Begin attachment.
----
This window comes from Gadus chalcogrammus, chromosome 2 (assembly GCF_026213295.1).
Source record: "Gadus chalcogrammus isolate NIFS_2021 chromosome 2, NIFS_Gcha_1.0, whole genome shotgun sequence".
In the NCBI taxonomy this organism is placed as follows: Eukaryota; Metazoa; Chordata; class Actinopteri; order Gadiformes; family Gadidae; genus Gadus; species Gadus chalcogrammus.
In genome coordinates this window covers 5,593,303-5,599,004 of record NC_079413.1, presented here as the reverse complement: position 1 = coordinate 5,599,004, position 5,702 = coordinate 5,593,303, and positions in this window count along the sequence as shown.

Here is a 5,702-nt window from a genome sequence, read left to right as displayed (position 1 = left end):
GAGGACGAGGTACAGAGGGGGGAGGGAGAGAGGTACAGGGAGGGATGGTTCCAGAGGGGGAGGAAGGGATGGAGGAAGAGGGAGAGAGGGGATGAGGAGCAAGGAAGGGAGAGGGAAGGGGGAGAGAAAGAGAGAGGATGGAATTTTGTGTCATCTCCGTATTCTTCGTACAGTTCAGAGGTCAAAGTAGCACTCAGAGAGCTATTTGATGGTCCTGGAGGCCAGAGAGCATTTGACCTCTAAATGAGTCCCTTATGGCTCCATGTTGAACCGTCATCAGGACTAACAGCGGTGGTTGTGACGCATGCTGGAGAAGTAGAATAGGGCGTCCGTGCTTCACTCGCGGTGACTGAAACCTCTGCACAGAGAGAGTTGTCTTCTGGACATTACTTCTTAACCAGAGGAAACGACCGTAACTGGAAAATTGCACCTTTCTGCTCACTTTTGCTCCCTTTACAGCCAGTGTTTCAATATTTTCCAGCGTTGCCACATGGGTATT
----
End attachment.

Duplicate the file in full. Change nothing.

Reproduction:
This window comes from Gadus chalcogrammus, chromosome 2 (assembly GCF_026213295.1).
Source record: "Gadus chalcogrammus isolate NIFS_2021 chromosome 2, NIFS_Gcha_1.0, whole genome shotgun sequence".
In the NCBI taxonomy this organism is placed as follows: Eukaryota; Metazoa; Chordata; class Actinopteri; order Gadiformes; family Gadidae; genus Gadus; species Gadus chalcogrammus.
In genome coordinates this window covers 5,593,303-5,599,004 of record NC_079413.1, presented here as the reverse complement: position 1 = coordinate 5,599,004, position 5,702 = coordinate 5,593,303, and positions in this window count along the sequence as shown.

Here is a 5,702-nt window from a genome sequence, read left to right as displayed (position 1 = left end):
GAGGACGAGGTACAGAGGGGGGAGGGAGAGAGGTACAGGGAGGGATGGTTCCAGAGGGGGAGGAAGGGATGGAGGAAGAGGGAGAGAGGGGATGAGGAGCAAGGAAGGGAGAGGGAAGGGGGAGAGAAAGAGAGAGGATGGAATTTTGTGTCATCTCCGTATTCTTCGTACAGTTCAGAGGTCAAAGTAGCACTCAGAGAGCTATTTGATGGTCCTGGAGGCCAGAGAGCATTTGACCTCTAAATGAGTCCCTTATGGCTCCATGTTGAACCGTCATCAGGACTAACAGCGGTGGTTGTGACGCATGCTGGAGAAGTAGAATAGGGCGTCCGTGCTTCACTCGCGGTGACTGAAACCTCTGCACAGAGAGAGTTGTCTTCTGGACATTACTTCTTAACCAGAGGAAACGACCGTAACTGGAAAATTGCACCTTTCTGCTCACTTTTGCTCCCTTTACAGCCAGTGTTTCAATATTTTCCAGCGTTGCCACATGGGTATT